Watsky‘s rapid-fire lyric delivery is so flawless it practically begs imitation. Yet, despite this prowess for vocal gymnastics, the San Francisco-born artist, real name George Watsky—Watsky is as close as he will ever get to an emcee name—never set out to be one of the fastest rappers around today. After winning several spoken word competitions and performing at hundreds of universities, his “Pale Kid Raps Fast” video exploded on YouTube in 2011, landing him several TV appearances including one on The Ellen DeGeneres Show.
“That kind of changed the landscape of everything,” Watsky told the Observer after his VIP poetry set. “Suddenly I had this big online following and I was able to get the people who found the fast rap to go back and watch my old stuff. I’ve just been trying to hammer it home that … poetry is still a big part of what I do.”
Currently supporting his latest album, All You Can Do, on the road, for the first time his tour includes a 30-minute spoken word set for 50 audience members willing to pay a little extra. Watsky even sticks around to sign free posters and take pictures with fans. “I do not want you to feel gouged, even if that means you need to slap me in the face for the $50 to be worth it. Let’s just save it for the end,” he says.
Regular concert attendees will not be disappointed, however. The heartfelt, razor-sharp style of his repertoire contains a mixture of tracks that unapologetically transition between poetry and rap, often falling somewhere in between. The act is not exactly stuck in the alternative, self-financed, struggling-artist trope, but flourishes in spite of it, fueled by a devoted fan base that Watsky says is turning up in bigger crowds than ever before and rapping along to his fast pieces as well as poems like “Tiny Glowing Screens Part 2.” His lyrics, as a whole, steer clear of the typical misogynistic and wealth-obsessed conventions of the genre, preferring painfully honest and encouraging anthems and others that are just plain fun.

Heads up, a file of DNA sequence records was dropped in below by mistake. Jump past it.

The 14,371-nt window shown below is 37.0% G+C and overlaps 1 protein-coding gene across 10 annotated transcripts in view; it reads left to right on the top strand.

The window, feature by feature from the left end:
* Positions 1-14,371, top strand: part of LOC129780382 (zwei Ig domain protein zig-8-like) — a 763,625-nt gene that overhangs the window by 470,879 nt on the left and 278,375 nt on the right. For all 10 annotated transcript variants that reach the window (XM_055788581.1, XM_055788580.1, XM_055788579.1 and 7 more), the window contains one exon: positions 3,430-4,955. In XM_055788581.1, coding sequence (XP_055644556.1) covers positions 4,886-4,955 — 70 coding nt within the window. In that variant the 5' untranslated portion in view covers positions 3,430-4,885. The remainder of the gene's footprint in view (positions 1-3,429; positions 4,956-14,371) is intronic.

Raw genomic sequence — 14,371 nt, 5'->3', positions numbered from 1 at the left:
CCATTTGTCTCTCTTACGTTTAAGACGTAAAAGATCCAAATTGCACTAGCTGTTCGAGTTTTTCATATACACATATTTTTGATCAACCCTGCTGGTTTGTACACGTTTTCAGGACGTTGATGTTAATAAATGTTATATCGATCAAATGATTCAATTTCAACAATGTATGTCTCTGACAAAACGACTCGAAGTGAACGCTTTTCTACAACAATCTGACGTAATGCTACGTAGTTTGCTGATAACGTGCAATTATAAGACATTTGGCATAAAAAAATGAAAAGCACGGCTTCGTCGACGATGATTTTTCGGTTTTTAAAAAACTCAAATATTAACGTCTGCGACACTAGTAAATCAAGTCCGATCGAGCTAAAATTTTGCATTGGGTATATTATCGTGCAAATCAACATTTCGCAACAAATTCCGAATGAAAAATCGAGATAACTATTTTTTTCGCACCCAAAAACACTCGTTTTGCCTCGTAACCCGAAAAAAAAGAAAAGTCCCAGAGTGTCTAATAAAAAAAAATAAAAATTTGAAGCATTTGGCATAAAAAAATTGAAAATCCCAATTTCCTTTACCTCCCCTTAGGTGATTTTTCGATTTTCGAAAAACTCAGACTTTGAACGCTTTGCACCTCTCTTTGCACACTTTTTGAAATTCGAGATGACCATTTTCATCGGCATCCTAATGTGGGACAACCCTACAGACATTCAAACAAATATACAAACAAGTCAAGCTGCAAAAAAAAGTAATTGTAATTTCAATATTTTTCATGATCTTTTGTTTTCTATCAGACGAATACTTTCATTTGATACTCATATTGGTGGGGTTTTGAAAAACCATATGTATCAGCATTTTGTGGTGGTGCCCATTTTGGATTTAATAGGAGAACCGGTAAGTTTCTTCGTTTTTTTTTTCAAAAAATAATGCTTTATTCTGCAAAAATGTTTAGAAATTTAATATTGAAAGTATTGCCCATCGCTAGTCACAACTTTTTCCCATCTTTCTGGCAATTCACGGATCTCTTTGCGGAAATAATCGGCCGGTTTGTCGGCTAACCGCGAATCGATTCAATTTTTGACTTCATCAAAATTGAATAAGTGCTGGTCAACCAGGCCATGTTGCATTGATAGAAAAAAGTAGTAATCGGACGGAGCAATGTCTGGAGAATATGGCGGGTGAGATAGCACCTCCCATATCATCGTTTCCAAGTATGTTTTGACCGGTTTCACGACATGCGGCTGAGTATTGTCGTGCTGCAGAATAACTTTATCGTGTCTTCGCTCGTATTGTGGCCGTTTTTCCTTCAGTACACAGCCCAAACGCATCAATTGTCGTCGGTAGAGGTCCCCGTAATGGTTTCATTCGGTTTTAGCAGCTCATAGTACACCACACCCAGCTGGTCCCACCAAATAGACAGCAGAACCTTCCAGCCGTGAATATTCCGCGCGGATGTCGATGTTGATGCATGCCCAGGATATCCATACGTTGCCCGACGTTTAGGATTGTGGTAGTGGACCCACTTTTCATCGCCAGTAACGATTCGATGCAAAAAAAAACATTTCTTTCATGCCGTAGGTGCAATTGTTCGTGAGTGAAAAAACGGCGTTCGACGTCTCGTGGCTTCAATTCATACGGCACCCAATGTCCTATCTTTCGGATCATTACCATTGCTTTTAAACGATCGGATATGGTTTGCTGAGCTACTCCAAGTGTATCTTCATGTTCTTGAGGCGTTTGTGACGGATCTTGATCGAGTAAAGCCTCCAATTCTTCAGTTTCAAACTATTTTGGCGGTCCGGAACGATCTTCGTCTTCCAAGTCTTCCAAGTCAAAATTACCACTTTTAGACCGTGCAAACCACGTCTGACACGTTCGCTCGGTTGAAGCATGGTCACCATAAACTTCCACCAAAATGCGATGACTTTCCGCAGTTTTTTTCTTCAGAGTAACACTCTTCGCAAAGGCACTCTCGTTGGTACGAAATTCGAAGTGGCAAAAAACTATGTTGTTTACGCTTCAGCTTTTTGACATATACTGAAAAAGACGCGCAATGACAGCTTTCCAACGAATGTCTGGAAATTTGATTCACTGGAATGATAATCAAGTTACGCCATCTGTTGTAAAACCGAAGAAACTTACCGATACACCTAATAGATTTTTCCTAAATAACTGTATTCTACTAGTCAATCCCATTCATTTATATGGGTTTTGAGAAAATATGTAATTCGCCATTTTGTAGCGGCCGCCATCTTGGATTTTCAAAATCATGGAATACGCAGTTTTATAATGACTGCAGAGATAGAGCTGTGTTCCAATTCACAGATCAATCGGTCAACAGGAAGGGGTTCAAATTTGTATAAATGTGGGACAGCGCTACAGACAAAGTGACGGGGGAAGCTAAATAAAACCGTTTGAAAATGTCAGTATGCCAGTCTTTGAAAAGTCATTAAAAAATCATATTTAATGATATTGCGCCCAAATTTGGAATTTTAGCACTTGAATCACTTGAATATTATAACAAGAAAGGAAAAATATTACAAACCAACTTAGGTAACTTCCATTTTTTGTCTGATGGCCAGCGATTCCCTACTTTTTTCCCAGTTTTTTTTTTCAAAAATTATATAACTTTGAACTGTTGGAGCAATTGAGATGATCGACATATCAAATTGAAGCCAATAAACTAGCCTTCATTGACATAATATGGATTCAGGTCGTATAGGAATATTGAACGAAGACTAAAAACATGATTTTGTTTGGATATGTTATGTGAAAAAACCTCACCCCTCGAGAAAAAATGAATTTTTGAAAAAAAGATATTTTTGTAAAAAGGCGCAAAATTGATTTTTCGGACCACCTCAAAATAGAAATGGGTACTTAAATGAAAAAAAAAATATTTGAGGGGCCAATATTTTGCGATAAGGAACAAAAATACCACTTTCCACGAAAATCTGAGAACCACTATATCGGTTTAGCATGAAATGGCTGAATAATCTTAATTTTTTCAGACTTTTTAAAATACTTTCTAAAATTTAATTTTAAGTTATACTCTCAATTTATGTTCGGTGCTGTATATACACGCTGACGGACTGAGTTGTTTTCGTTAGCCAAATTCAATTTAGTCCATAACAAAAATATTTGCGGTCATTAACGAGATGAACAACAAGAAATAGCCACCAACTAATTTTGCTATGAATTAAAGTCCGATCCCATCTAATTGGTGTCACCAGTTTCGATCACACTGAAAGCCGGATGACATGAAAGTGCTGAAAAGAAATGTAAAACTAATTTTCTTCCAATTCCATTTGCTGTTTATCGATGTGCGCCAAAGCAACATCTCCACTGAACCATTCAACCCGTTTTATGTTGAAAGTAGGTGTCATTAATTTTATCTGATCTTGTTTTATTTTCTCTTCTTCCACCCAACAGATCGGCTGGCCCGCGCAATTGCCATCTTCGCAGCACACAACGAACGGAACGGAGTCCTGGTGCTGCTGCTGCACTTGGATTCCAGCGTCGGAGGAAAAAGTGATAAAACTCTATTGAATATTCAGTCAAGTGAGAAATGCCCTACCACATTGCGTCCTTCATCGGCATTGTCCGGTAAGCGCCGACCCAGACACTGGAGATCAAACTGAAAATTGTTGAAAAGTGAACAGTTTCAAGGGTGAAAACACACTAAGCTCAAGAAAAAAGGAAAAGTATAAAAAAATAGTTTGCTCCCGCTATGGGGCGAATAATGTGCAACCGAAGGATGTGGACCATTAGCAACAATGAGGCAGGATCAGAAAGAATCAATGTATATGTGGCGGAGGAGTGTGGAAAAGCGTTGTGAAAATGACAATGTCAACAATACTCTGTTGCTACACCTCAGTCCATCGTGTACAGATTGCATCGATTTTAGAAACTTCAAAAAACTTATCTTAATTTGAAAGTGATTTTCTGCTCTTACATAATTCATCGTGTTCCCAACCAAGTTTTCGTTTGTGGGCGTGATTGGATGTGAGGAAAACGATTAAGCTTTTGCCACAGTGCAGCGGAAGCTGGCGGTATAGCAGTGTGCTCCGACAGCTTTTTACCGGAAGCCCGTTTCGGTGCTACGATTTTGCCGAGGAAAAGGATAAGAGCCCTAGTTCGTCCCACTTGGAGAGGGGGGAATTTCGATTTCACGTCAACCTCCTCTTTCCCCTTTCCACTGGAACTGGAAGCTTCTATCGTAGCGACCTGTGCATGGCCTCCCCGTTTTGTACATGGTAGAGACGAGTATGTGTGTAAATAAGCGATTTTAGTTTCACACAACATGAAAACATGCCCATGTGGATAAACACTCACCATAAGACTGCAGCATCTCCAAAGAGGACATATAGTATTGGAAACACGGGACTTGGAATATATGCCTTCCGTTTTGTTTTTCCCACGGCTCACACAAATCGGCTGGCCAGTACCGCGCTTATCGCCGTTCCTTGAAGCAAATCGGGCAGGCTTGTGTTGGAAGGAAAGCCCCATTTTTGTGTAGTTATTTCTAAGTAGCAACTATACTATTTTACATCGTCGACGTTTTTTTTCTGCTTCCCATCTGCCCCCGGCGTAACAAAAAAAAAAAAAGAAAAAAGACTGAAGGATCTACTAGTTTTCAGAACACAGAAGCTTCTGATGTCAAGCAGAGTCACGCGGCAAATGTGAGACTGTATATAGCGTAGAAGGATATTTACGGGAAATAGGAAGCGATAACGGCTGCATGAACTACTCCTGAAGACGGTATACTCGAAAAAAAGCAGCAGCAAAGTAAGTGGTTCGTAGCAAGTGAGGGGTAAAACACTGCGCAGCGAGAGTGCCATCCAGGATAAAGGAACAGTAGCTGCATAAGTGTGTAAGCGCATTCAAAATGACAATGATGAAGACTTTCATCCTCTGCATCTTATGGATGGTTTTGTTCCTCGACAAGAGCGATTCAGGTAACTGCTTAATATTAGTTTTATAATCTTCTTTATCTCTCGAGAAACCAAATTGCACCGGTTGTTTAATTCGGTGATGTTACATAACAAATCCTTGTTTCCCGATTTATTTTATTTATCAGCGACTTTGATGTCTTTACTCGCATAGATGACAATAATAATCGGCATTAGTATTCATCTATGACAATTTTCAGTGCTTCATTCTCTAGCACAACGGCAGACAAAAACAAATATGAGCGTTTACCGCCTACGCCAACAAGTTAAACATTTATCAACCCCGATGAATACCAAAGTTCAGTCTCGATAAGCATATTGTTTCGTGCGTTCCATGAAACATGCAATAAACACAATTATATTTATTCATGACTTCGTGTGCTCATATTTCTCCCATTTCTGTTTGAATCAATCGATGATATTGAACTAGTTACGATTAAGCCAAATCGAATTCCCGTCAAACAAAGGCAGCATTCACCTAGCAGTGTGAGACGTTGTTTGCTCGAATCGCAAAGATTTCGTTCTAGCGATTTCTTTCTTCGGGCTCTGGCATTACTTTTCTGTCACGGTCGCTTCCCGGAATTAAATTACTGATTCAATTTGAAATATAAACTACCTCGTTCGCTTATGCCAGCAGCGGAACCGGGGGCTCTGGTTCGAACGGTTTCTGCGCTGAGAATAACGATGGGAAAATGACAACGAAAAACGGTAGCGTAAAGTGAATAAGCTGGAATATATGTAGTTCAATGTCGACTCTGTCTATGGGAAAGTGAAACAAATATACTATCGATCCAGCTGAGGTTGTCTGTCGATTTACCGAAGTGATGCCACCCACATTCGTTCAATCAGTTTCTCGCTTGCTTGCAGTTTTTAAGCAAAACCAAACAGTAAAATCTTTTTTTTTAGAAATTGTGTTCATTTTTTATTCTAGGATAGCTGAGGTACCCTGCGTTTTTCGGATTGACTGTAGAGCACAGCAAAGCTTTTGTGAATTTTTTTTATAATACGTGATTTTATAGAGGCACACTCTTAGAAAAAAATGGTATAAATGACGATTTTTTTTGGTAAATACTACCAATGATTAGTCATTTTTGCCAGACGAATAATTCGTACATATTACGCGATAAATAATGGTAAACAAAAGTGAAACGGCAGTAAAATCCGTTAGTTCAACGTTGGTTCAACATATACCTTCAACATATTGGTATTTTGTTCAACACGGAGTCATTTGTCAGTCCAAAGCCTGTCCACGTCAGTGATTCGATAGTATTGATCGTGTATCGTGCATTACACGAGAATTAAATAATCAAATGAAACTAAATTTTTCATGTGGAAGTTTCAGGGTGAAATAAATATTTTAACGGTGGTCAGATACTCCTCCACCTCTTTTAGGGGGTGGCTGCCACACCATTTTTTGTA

All You Can Do, released in August, is no different. From the title track, to songs like “The One” and “Woah Woah Woah,” Watsky charms with his effortlessly passionate and hilarious perspective. The album features his parents—not only a proud nod to his family history, but a nostalgic tribute to his family and the musical roots they passed on to him.
The lively and autobiographical nature of the album results in a scattered but intimate performance that fluctuates between grandstanding lyrics and moments where Watsky rails against his own celebrity. “Ink Don’t Bleed” recalls and apologizes for an incident at Warped Tour last year, where a 35-foot stage dive injured two audience members.
“I think that learning from your mistakes is more important than trying to completely move on and pretending that nothing happened,” Watsky said, acknowledging that the album wrestles with rejecting any sort of infallibility his fans might afford him.
It is freeing to be “marketable in the way you want to be,” says Watsky, who dabbles in different forms and creates his own music videos. “I legitimately love making music videos,” says Watsky, who studied film at Emerson College. “I pretty much pour all of the money I make on tour back into music videos.”